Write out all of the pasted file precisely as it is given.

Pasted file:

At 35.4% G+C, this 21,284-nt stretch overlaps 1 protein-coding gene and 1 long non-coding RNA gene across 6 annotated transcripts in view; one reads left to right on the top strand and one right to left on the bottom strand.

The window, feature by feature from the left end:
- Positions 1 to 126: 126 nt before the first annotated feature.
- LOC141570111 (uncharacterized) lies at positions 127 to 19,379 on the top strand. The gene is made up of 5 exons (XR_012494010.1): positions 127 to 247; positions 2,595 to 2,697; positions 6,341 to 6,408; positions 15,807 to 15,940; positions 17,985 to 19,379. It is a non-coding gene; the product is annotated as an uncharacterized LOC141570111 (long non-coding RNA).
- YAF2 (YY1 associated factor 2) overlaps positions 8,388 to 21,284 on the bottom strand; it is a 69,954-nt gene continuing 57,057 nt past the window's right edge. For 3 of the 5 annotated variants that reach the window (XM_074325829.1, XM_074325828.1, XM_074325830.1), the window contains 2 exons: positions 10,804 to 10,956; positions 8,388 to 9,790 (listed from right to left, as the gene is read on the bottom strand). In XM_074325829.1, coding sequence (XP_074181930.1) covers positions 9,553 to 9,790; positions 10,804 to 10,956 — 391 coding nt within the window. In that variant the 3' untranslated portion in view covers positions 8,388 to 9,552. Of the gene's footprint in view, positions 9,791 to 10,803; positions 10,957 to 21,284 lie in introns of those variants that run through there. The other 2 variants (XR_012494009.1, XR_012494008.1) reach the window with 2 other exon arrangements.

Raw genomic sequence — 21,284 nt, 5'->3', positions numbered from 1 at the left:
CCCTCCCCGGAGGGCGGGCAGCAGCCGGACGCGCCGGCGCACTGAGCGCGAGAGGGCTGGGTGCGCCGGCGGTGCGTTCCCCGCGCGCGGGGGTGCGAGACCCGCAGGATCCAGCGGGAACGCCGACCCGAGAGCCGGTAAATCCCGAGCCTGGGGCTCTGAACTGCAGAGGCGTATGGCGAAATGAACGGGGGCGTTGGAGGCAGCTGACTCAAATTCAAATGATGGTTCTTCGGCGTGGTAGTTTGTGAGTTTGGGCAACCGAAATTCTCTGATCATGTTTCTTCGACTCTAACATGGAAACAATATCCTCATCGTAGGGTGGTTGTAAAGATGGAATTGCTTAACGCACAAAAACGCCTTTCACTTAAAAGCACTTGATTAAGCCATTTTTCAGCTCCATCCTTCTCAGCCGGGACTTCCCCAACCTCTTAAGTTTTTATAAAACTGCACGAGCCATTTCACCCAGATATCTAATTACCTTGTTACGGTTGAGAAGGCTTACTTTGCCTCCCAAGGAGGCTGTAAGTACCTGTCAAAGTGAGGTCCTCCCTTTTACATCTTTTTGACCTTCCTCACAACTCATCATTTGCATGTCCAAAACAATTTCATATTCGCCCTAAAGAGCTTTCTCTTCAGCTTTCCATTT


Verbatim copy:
At 35.4% G+C, this 21,284-nt stretch overlaps 1 protein-coding gene and 1 long non-coding RNA gene across 6 annotated transcripts in view; one reads left to right on the top strand and one right to left on the bottom strand.

The window, feature by feature from the left end:
- Positions 1 to 126: 126 nt before the first annotated feature.
- LOC141570111 (uncharacterized) lies at positions 127 to 19,379 on the top strand. The gene is made up of 5 exons (XR_012494010.1): positions 127 to 247; positions 2,595 to 2,697; positions 6,341 to 6,408; positions 15,807 to 15,940; positions 17,985 to 19,379. It is a non-coding gene; the product is annotated as an uncharacterized LOC141570111 (long non-coding RNA).
- YAF2 (YY1 associated factor 2) overlaps positions 8,388 to 21,284 on the bottom strand; it is a 69,954-nt gene continuing 57,057 nt past the window's right edge. For 3 of the 5 annotated variants that reach the window (XM_074325829.1, XM_074325828.1, XM_074325830.1), the window contains 2 exons: positions 10,804 to 10,956; positions 8,388 to 9,790 (listed from right to left, as the gene is read on the bottom strand). In XM_074325829.1, coding sequence (XP_074181930.1) covers positions 9,553 to 9,790; positions 10,804 to 10,956 — 391 coding nt within the window. In that variant the 3' untranslated portion in view covers positions 8,388 to 9,552. Of the gene's footprint in view, positions 9,791 to 10,803; positions 10,957 to 21,284 lie in introns of those variants that run through there. The other 2 variants (XR_012494009.1, XR_012494008.1) reach the window with 2 other exon arrangements.

Raw genomic sequence — 21,284 nt, 5'->3', positions numbered from 1 at the left:
CCCTCCCCGGAGGGCGGGCAGCAGCCGGACGCGCCGGCGCACTGAGCGCGAGAGGGCTGGGTGCGCCGGCGGTGCGTTCCCCGCGCGCGGGGGTGCGAGACCCGCAGGATCCAGCGGGAACGCCGACCCGAGAGCCGGTAAATCCCGAGCCTGGGGCTCTGAACTGCAGAGGCGTATGGCGAAATGAACGGGGGCGTTGGAGGCAGCTGACTCAAATTCAAATGATGGTTCTTCGGCGTGGTAGTTTGTGAGTTTGGGCAACCGAAATTCTCTGATCATGTTTCTTCGACTCTAACATGGAAACAATATCCTCATCGTAGGGTGGTTGTAAAGATGGAATTGCTTAACGCACAAAAACGCCTTTCACTTAAAAGCACTTGATTAAGCCATTTTTCAGCTCCATCCTTCTCAGCCGGGACTTCCCCAACCTCTTAAGTTTTTATAAAACTGCACGAGCCATTTCACCCAGATATCTAATTACCTTGTTACGGTTGAGAAGGCTTACTTTGCCTCCCAAGGAGGCTGTAAGTACCTGTCAAAGTGAGGTCCTCCCTTTTACATCTTTTTGACCTTCCTCACAACTCATCATTTGCATGTCCAAAACAATTTCATATTCGCCCTAAAGAGCTTTCTCTTCAGCTTTCCATTT